Relationships between mothers and their children are expected to be lifelong: an everlasting bond that isn’t without snags, but nevertheless endures.
Yet sometimes, these relationships end. It could happen abruptly, or it could happen gradually, with contact ebbing – until there’s little or none at all.
It’s an aspect of intergenerational relationships that is often ignored: intergenerational estrangement, a phenomenon that’s actually quite common, but poorly understood.
You might assume that a mom would sever ties with her child because he or she started committing crimes or became addicted to drugs.
But two colleagues, Jill Suitor and Karl Pillemer, and I decided to identify the specific conditions in which a mother would become estranged from her offspring. And after interviewing more than 550 mothers over the age of 65, what we discovered might come as a surprise.
Before interpreting the data, we needed to come up with a definition for what constituted “estrangement.” We decided that children would be considered estranged if they hadn’t had contact with their mother in the past year. If they had very little contact, we also considered this estrangement if the mother also reported that they didn’t have a close relationship.
We began by examining how common estrangement was among these families, and found that approximately one in 10 of the mothers in our study reported that they were estranged from at least one of their adult children.
This finding suggests that intergenerational estrangement is a more common phenomenon than most people might realize.
You also might think that mothers who were estranged from one child would be very likely to be estranged from several – perhaps all – of their children. But this wasn’t the case. In fact, less than 2% of the mothers were estranged from more than one of their kids.
Because we found that it was rather uncommon to have multiple estranged children within the same family, we were able to take a look at each family and investigate why some adult children become estranged from their mothers, while their siblings don’t.
One important finding was that the mother’s age, religion, race and family size played almost no role in which mothers had estranged children.
However, mothers who were married – compared to divorced and widowed mothers – were less likely to become estranged from adult children. We theorized that married mothers were less likely to become estranged because the father might encourage the continuation of a relationship between the mother and the child.
More often than not, though, it was the behavior of the adult children that was the strongest predictor of which relationships ended up fizzling out.
It seems that if an adult child breached broader societal norms, it wasn’t any more likely to harm the relationship. So contrary to what we expected, engaging in deviant behaviors, such as substance abuse or crime, was substantially less likely to lead to estrangement.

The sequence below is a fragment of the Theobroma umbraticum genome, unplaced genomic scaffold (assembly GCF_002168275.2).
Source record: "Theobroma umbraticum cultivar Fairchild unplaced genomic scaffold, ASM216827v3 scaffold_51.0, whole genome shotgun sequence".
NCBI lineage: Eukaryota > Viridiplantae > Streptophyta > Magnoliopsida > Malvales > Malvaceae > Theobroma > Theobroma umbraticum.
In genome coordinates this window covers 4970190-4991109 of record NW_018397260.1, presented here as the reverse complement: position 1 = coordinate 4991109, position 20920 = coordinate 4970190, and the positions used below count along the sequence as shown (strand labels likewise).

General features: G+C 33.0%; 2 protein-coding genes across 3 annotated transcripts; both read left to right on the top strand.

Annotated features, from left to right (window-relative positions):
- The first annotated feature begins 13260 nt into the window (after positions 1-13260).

However, if the child, through his or her behaviors, violated the mother’s own deeply held values and beliefs, estrangement was far more likely to take place.
According to the mothers we interviewed, a disconnect in values – from partner choices to religion – created some very real tension between them and their adult children. When this tension became unbearable, mothers and adult children gradually withdrew from one another.
For example, one mother, a devout Catholic, became estranged from her son because she was upset that he got divorced and remarried. Another mother expressed disappointment because her daughter didn’t share her work ethic. And one mother was simply upset by her son’s patterns of dishonesty.
Whereas previous research on this topic has focused on the relationships between fathers and children following divorce, the findings from this study shed new light on the patterns and predictors of estrangement between mothers and their adult children.
It’s important to note that this research is from the perspective of the mothers; future research should certainly take into consideration the experience of estrangement from the perspectives of the adult children. (After all, there’s often two sides to every story.)
Future work should also consider how this phenomenon affects other family dynamics: how the mother relates to her other children, how the estranged child gets along with his or her siblings and the quality of the parents’ marriage, if it’s still intact.
Nevertheless, it’s interesting that breaking the law doesn’t seem to have any effect. It’s only when a child violates some core aspect of the mother’s identity – her sense of self, and how she views the world – that things can fall apart.
This project was supported by grants from the National Institute on Aging (RO1 AG18869-01 and 2RO1 AG18869-04; J. Jill Suitor and Karl Pillemer, Co-Principal Investigators).